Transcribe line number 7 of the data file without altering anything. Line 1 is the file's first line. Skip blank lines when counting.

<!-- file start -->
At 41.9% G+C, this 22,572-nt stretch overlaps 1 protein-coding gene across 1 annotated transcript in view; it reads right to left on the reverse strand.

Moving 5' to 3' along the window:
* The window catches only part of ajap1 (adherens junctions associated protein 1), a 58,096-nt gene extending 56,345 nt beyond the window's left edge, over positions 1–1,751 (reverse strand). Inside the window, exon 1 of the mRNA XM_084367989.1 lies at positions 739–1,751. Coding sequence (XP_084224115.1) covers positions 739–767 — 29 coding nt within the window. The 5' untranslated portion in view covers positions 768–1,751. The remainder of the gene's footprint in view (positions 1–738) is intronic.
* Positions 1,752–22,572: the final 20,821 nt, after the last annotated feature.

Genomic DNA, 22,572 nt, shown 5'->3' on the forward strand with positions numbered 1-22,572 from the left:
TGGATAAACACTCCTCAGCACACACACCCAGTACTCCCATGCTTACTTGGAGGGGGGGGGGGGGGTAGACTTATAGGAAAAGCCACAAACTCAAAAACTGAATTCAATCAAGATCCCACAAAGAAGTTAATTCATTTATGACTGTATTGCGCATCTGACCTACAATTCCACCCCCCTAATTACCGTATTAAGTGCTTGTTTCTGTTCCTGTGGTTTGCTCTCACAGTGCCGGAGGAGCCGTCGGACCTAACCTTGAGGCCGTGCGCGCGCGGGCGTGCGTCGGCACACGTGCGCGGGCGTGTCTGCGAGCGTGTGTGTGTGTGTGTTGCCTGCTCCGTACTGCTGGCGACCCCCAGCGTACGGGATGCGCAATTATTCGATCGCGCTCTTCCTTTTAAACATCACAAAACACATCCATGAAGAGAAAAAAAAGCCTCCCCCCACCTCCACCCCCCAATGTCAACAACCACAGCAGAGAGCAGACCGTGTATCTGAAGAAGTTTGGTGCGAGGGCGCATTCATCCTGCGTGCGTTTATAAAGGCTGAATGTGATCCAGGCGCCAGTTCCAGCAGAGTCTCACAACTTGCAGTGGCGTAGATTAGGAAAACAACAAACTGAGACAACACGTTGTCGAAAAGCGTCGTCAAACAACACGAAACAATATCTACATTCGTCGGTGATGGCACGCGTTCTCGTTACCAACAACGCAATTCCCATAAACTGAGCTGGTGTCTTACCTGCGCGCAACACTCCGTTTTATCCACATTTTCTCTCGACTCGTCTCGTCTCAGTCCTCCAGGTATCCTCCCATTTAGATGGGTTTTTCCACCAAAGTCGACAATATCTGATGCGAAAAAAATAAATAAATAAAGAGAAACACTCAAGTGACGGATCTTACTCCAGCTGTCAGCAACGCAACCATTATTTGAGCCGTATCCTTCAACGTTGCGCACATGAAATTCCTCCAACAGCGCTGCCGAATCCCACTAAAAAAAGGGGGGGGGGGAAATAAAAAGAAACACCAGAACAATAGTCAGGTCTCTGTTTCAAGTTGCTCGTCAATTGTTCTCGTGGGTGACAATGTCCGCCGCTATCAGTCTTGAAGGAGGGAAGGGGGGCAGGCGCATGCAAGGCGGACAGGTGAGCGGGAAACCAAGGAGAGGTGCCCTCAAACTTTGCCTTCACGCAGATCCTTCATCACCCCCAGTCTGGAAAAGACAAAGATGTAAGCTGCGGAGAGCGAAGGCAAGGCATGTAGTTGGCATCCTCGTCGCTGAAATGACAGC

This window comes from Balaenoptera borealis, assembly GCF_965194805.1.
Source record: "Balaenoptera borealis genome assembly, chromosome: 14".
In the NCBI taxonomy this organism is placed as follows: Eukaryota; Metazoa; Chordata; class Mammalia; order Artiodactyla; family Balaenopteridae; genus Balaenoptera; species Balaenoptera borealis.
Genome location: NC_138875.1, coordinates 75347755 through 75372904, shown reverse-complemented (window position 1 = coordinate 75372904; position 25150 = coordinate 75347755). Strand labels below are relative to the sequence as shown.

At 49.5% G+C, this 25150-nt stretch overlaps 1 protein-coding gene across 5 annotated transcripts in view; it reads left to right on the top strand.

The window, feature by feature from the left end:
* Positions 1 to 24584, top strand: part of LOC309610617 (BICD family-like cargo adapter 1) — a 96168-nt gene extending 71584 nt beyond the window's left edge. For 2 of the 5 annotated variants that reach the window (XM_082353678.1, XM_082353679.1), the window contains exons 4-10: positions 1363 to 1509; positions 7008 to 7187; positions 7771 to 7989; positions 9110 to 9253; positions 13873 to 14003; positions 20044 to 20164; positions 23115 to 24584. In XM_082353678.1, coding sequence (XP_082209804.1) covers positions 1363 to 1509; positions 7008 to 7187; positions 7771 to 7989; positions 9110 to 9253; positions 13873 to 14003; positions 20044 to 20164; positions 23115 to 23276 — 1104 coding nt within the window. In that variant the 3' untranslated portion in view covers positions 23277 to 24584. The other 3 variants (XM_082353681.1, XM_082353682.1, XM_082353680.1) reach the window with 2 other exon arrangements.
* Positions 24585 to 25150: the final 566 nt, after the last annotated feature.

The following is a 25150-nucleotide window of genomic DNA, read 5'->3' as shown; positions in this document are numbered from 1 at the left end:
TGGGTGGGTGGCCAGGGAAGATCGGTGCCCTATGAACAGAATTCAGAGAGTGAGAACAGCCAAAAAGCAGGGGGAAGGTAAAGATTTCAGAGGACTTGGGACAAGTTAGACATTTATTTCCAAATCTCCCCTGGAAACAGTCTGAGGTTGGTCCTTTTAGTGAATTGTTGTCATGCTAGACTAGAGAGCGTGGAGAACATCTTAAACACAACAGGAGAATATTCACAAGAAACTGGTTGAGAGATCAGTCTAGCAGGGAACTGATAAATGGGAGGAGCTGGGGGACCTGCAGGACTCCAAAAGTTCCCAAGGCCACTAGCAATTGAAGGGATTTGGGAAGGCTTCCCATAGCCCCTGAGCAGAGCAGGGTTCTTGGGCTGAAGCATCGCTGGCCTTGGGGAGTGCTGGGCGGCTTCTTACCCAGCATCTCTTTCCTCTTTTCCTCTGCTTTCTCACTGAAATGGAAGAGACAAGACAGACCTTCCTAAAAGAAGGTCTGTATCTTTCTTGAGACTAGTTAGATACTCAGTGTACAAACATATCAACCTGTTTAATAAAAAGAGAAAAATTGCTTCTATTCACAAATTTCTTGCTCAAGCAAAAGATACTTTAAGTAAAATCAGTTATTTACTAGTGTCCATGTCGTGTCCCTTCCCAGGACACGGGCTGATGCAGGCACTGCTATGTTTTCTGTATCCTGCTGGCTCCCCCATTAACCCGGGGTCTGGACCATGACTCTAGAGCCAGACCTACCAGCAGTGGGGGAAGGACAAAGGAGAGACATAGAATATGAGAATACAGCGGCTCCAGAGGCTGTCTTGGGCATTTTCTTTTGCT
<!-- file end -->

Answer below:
This window comes from Balaenoptera borealis, assembly GCF_965194805.1.